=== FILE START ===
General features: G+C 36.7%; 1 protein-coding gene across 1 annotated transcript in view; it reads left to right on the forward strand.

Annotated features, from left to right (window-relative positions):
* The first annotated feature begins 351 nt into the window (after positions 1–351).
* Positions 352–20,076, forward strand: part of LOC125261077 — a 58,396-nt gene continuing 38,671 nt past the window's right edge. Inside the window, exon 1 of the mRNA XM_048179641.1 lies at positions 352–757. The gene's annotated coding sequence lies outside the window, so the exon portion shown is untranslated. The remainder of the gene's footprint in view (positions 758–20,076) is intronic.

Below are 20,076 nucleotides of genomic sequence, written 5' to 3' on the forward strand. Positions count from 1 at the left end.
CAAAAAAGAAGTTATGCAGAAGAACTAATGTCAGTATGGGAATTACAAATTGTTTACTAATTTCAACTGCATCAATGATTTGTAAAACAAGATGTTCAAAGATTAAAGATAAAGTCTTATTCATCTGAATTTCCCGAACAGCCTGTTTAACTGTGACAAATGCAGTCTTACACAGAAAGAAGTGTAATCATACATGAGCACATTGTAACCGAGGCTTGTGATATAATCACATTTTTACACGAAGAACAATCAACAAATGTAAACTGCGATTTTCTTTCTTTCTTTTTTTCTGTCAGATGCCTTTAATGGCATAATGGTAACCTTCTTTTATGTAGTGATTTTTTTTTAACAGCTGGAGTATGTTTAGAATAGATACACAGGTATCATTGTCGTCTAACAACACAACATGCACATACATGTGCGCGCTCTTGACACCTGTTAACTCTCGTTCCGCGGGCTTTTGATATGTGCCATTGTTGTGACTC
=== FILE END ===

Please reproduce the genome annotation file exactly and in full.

General features: G+C 36.7%; 1 protein-coding gene across 1 annotated transcript in view; it reads left to right on the forward strand.

Annotated features, from left to right (window-relative positions):
* The first annotated feature begins 351 nt into the window (after positions 1–351).
* Positions 352–20,076, forward strand: part of LOC125261077 — a 58,396-nt gene continuing 38,671 nt past the window's right edge. Inside the window, exon 1 of the mRNA XM_048179641.1 lies at positions 352–757. The gene's annotated coding sequence lies outside the window, so the exon portion shown is untranslated. The remainder of the gene's footprint in view (positions 758–20,076) is intronic.

Below are 20,076 nucleotides of genomic sequence, written 5' to 3' on the forward strand. Positions count from 1 at the left end.
CAAAAAAGAAGTTATGCAGAAGAACTAATGTCAGTATGGGAATTACAAATTGTTTACTAATTTCAACTGCATCAATGATTTGTAAAACAAGATGTTCAAAGATTAAAGATAAAGTCTTATTCATCTGAATTTCCCGAACAGCCTGTTTAACTGTGACAAATGCAGTCTTACACAGAAAGAAGTGTAATCATACATGAGCACATTGTAACCGAGGCTTGTGATATAATCACATTTTTACACGAAGAACAATCAACAAATGTAAACTGCGATTTTCTTTCTTTCTTTTTTTCTGTCAGATGCCTTTAATGGCATAATGGTAACCTTCTTTTATGTAGTGATTTTTTTTTAACAGCTGGAGTATGTTTAGAATAGATACACAGGTATCATTGTCGTCTAACAACACAACATGCACATACATGTGCGCGCTCTTGACACCTGTTAACTCTCGTTCCGCGGGCTTTTGATATGTGCCATTGTTGTGACTC